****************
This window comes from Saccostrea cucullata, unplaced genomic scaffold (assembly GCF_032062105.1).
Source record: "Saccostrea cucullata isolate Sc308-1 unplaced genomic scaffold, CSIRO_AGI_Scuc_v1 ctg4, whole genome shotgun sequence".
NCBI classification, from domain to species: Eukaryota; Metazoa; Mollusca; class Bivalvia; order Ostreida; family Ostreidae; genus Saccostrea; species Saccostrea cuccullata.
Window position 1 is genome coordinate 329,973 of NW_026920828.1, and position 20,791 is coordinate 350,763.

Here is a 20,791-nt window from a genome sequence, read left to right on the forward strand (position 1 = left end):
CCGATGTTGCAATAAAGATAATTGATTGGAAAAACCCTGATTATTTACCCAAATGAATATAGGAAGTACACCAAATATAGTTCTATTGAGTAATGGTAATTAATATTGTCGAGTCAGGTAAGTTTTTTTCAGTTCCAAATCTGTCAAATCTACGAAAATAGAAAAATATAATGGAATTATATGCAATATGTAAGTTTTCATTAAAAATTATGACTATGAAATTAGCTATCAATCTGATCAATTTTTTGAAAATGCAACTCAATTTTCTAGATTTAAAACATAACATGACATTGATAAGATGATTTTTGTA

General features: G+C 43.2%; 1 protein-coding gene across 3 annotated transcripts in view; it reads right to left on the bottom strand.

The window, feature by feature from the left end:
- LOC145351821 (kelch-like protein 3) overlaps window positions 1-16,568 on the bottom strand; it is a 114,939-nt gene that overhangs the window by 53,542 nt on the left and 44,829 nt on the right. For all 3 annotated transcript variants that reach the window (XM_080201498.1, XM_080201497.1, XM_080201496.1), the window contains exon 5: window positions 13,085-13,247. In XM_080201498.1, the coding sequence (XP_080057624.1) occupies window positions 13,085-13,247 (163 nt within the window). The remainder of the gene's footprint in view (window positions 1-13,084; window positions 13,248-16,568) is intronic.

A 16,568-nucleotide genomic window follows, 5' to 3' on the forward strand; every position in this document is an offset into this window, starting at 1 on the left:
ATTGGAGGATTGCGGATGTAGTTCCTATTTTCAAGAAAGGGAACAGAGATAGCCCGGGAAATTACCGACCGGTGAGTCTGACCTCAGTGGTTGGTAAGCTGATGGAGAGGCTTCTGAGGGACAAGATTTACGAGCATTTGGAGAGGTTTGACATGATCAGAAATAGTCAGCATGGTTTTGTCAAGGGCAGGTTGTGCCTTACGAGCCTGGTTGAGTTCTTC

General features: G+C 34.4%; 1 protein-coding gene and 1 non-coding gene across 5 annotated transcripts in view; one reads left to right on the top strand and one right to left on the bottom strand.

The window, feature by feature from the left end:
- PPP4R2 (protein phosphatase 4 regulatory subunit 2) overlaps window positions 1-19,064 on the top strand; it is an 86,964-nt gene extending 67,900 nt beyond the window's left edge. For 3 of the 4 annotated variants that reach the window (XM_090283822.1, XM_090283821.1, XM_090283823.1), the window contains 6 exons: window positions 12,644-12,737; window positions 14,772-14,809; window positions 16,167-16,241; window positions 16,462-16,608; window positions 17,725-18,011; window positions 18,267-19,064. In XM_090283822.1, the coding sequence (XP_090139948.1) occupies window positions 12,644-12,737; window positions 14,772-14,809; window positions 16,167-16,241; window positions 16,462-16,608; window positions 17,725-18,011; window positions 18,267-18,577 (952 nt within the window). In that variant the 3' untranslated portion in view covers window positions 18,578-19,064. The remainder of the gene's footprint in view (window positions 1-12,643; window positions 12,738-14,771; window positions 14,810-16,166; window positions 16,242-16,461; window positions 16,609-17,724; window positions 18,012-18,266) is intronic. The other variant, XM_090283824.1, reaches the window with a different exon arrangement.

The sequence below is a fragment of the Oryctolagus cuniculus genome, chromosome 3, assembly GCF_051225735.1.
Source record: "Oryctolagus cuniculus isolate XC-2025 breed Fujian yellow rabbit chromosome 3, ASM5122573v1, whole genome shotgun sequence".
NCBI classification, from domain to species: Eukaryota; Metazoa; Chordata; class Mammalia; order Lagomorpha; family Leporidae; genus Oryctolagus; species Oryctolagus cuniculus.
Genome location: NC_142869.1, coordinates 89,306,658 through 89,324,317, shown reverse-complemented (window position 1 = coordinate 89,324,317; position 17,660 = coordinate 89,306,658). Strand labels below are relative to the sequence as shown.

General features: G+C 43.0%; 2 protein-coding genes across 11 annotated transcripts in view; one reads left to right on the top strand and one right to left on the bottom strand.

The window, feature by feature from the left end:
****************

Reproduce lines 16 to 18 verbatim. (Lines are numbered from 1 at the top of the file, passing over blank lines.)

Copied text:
Source record: "Oryctolagus cuniculus isolate XC-2025 breed Fujian yellow rabbit chromosome 3, ASM5122573v1, whole genome shotgun sequence".
NCBI classification, from domain to species: Eukaryota; Metazoa; Chordata; class Mammalia; order Lagomorpha; family Leporidae; genus Oryctolagus; species Oryctolagus cuniculus.
Genome location: NC_142869.1, coordinates 89,306,658 through 89,324,317, shown reverse-complemented (window position 1 = coordinate 89,324,317; position 17,660 = coordinate 89,306,658). Strand labels below are relative to the sequence as shown.